Monitoring Hard Disks with SMART on CentOS

In this article i explain how to use smartmontools’ smartctl utility and smartd dæmon to monitor the health of a system’s disks. I have a HP server that come with a hard drive HP seagate DG072BB975 unfortunately that is not yet supported by hddtemp.
The server uses SAS (Serial Attached SCSI) HP drives, so the device is mounted in /dev/cciss/c0d0

First install smartmontools.
$ sudo yum install smartmontools

Looking to our partitions system.
$ cat /proc/partitions
major minor #blocks name

104 0 71652960 cciss/c0d0
104 1 104391 cciss/c0d0p1
104 2 71545477 cciss/c0d0p2
253 0 69500928 dm-0
253 1 2031616 dm-1
That appear that there some cciss (Compaq Smart Array Controller) interface good.

So, the HP server come with 2 disks and by default there are connected to the 0 and 1 channel.
first HDD is on -d cciss,0 and the second on the -d cciss,1

Well, to get smartctl working, you need to specify device/bus type and the disk number, like this:
$ sudo /usr/sbin/smartctl -H -d cciss,0 /dev/cciss/c0d0

smartctl version 5.38 [i686-redhat-linux-gnu] Copyright (C) 2002-8 Bruce Allen
Home page is

SMART Health Status: OK

this output shows the results of the health status inquiry. This is the one-line Executive Summary Report of disk health; the disk shown here has passed. If your disk health status is FAILING, back up your data immediately.
For a full report you can set the option –all like this:
$ sudo /usr/sbin/smartctl –all -d cciss,0 /dev/cciss/c0d0

smartctl version 5.38 [i686-redhat-linux-gnu] Copyright (C) 2002-8 Bruce Allen
Home page is

Device: HP DG072BB975 Version: HPDC
Serial number: 3NP3FWC200009917UFB3
Device type: disk
Transport protocol: SAS
Local Time is: Fri Aug 14 02:30:17 2009 GMT
Device supports SMART and is Enabled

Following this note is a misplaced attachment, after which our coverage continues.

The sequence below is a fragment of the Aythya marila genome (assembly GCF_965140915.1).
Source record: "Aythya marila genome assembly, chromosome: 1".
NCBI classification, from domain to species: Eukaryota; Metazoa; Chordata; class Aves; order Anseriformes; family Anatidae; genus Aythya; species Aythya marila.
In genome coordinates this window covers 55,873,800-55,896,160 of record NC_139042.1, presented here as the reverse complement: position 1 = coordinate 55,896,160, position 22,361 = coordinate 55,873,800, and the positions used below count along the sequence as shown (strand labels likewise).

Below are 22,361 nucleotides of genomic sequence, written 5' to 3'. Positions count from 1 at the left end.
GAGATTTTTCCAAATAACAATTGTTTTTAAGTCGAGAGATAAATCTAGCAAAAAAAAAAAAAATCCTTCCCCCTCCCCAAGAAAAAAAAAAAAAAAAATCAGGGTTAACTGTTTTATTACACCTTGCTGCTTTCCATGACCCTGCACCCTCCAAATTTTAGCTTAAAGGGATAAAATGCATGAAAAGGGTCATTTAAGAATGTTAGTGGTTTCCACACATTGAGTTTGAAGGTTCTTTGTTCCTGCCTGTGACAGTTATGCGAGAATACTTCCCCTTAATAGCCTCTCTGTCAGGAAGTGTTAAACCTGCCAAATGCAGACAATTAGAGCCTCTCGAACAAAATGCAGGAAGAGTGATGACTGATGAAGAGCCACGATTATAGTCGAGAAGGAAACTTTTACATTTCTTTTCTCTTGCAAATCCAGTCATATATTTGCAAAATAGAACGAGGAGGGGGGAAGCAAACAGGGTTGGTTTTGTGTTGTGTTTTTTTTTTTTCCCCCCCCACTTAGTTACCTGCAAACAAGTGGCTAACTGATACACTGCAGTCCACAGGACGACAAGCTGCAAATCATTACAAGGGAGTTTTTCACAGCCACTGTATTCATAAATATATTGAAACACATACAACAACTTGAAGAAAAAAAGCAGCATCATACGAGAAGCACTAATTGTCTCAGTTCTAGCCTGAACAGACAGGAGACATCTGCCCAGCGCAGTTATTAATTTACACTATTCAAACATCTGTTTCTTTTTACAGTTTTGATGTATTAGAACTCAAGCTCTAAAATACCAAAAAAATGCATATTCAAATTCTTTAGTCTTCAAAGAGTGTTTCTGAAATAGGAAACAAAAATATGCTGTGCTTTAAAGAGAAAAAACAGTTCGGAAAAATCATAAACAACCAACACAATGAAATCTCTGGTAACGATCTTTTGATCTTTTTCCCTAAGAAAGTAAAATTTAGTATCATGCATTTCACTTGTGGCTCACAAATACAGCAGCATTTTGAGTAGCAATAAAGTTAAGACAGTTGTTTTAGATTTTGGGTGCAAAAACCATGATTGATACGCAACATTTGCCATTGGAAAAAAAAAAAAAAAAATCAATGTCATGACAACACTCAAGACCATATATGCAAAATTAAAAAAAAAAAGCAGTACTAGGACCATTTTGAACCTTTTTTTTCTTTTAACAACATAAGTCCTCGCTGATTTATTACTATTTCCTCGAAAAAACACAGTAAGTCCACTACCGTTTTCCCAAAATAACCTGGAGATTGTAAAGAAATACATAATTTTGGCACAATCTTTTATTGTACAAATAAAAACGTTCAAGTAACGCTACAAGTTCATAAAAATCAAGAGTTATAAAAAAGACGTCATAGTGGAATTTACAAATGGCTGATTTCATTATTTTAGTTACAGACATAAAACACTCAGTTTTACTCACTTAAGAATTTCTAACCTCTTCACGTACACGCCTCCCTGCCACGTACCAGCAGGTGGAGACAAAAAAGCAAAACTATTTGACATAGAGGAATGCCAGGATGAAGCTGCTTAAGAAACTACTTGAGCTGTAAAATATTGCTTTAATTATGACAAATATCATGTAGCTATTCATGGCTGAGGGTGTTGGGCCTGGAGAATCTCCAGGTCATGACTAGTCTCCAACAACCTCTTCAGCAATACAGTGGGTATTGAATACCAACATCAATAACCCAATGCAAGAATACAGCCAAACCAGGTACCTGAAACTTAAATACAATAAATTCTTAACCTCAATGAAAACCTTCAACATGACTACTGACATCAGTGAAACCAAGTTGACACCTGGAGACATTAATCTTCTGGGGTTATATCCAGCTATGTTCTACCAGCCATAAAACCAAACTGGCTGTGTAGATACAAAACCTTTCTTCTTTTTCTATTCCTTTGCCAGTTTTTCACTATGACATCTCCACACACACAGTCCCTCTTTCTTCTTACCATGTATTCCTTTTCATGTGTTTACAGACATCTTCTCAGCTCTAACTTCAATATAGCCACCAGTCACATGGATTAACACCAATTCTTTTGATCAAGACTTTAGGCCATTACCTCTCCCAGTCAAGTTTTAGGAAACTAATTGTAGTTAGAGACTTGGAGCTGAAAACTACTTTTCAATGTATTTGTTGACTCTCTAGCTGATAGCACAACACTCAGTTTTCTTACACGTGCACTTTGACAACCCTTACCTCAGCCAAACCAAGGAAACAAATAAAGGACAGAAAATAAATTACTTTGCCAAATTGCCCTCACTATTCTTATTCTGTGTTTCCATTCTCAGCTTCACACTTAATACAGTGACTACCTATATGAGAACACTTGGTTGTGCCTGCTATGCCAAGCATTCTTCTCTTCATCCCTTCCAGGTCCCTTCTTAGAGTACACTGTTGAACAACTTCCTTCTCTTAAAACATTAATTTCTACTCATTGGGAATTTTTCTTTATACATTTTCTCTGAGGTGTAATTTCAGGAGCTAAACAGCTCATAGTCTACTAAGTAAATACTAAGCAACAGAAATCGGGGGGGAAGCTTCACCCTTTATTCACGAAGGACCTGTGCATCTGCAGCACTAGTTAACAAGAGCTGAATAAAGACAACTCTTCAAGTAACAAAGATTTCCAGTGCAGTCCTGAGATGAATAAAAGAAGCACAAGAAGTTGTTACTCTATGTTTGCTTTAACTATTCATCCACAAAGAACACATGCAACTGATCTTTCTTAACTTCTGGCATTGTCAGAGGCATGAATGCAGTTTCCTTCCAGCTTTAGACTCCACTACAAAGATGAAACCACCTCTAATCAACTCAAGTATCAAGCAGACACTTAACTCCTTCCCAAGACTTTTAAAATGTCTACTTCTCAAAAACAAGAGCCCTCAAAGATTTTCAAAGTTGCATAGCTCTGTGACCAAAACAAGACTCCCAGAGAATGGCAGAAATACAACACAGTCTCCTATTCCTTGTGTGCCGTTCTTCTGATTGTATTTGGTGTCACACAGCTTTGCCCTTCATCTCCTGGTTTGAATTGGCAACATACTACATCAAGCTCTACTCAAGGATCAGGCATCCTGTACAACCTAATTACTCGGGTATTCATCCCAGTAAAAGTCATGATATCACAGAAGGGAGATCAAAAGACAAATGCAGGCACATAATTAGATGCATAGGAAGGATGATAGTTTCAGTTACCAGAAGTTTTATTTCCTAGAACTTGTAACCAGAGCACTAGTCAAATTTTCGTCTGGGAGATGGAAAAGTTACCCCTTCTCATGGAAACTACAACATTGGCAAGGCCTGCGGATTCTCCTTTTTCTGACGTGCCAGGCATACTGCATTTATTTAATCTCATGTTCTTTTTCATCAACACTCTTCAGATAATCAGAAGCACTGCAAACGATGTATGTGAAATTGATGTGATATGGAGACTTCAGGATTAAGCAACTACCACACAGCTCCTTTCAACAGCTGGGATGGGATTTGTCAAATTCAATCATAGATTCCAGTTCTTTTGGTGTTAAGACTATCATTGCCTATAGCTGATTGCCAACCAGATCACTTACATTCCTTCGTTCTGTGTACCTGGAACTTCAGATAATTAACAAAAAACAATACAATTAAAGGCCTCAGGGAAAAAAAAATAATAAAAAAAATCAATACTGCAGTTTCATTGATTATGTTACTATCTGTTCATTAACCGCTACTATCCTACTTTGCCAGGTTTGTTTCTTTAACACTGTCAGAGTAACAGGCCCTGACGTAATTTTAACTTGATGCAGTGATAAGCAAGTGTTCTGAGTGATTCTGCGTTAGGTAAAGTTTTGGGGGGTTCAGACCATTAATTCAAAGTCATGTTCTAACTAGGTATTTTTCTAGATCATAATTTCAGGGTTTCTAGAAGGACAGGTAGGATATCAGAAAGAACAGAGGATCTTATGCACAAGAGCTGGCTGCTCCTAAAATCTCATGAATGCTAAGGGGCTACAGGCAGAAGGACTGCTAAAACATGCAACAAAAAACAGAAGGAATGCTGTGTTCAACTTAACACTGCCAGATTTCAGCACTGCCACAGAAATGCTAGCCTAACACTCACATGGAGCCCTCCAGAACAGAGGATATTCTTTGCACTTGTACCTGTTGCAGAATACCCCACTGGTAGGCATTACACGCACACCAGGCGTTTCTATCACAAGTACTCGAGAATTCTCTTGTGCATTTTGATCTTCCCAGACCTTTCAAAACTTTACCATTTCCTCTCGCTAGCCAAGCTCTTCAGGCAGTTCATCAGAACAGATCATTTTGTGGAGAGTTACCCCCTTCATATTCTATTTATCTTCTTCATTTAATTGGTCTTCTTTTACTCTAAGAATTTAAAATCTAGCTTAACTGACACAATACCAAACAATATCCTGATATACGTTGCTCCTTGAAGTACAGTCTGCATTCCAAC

Temperature Warning Enabled
SMART Health Status: OK

Current Drive Temperature: 26 C
Drive Trip Temperature: 68 C
Elements in grown defect list: 0
Vendor (Seagate) cache information
Blocks sent to initiator = 3368064691
Blocks received from initiator = 4000083366
Blocks read from cache and sent to initiator = 1897459483
Number of read and write commands whose size segment size = 0
Vendor (Seagate/Hitachi) factory information
number of hours powered up = 5259.38
number of minutes until next internal SMART test = 46

Error counter log:
Errors Corrected by Total Correction Gigabytes Total
ECC rereads/ errors algorithm processed uncorrected
fast | delayed rewrites corrected invocations [10^9 bytes] errors
read: 0 0 0 0 0 0.000 0
write: 0 0 0 0 0 0.000 0

Non-medium error count: 0
No self-tests have been logged
Long (extended) Self Test duration: 1070 seconds [17.8 minutes]

Configuring smartd:
Edit your smartd.conf file to add the disks you need. Ensure you edit the correct file (/etc/smartd.conf) and add the following lines:
$ cat >> etc/smartd.conf
/dev/cciss/c0d0 -d cciss,0 -H -m root@domain.tld
/dev/cciss/c0d0 -d cciss,1 -H -m root@domain.tld

Replace the email with your own so when a disk fails it will contact you directly.
and start smart daemon.
$ sudo /etc/init.d/smartd start

When you work on a group that runs a large computing cluster with many nodes and many disk drives, the use of SMART become very interesting really when it could help reduce downtime and keep the cluster operating more reliably.


Author: Ali MEZGANI

My name is MEZGANI Ali. I was born back in 1978 in Rabat Morocco. My interests are Debian Linux , programming , science and music.

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